PGY3 Ravi Kankotia presented a case of a 60 yo M with recently diagnosed B-ALL s/p induction therapy who presented with acute liver injury and was found to have secondary hemochromatosis due to multiple blood transfusions.
Causes of iron overload:
1. Increased intake due to repeated transfusions, excessive iron supplementation
2. Increased absorption due to HFE gene mutation (Hereditary Hemochromatosis), ineffective erythropoiesis causing increased intestinal iron absorption (mechanism unclear; occurs in thalassemias/sideroblastic anemia)
3. Acute/chronic liver disease due to release of storage iron from damaged liver cells
1. Abnormal liver function tests and eventually cirrhosis
2. Dilated cardiomyopathy, conduction defects
3. Diabetes mellitus
4. Pituatary involvement -> hypogonadism
5. Hyperpigmentation of skin (bronze diabetes)
6. Arthropathy, specifically involving 2nd/3rd MCP joints
-Screening for iron overload using serum ferritin is recommended in patients with rare anemias and a history of >20 RBC transfusions.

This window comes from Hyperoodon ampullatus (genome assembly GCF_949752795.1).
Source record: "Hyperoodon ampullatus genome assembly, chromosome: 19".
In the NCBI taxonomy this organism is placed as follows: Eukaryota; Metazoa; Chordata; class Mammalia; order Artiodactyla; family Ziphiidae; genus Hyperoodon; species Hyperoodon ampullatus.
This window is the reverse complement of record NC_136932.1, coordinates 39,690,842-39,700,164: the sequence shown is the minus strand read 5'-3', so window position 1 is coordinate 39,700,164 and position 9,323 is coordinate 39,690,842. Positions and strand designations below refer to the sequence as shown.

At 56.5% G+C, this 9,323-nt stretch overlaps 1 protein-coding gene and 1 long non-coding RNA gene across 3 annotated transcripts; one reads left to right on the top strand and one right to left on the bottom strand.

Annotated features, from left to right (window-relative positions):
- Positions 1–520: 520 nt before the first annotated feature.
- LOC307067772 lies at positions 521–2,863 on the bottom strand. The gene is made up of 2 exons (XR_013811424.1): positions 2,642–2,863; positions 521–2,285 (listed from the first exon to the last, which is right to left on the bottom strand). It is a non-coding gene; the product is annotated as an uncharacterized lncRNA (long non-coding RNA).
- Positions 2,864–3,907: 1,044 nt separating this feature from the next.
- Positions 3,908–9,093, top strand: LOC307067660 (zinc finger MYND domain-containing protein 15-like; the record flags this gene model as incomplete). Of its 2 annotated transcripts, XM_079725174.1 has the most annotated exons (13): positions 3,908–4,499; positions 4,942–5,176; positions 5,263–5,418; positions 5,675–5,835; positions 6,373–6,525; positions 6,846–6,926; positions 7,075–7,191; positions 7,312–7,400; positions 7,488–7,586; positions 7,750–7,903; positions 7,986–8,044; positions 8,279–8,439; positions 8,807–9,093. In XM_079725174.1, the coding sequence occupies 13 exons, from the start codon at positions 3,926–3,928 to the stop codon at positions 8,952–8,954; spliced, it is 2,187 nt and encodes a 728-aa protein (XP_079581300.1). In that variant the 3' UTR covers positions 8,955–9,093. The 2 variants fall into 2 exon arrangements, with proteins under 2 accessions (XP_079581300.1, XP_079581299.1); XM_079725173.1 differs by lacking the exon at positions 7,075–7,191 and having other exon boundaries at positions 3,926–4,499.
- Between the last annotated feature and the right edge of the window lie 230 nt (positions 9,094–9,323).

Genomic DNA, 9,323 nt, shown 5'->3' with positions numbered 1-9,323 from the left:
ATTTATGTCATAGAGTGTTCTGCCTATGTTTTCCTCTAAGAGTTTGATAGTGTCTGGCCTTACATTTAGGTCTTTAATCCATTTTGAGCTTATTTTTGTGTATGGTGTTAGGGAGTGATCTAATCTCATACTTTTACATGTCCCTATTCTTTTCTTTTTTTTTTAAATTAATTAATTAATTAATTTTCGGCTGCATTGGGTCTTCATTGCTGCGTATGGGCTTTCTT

-Screening for patients receiving transfusions for other reasons such as chemotherapy or trauma are less clear.
-AASLD Guidelines suggest checking transferrin saturation and ferritin in patients with suggestive symptoms, physical findings or family history. If TS >=45% and Ferritin above the upper limit of normal, HFE mutation analysis should be done.
-MRI used to confirm iron overload as well as quantify severity. Liver biopsy is not required for diagnosis, but can be used when precise estimation of iron burden is needed or when the cause of liver injury is unclear.
Treatment includes phlebotomy or iron chelation therapy.
-Hemochromatosis significantly increases the risk of HCC so all patients need regular screening regardless of presence of cirrhosis.
-Patients are at increased risk for certain infections including Vibrio, Listeria and Yersinia due to their increased virulence in the setting of iron overload.
Thank you to Ravi K for doing a wonderful job with the presentation! 🙂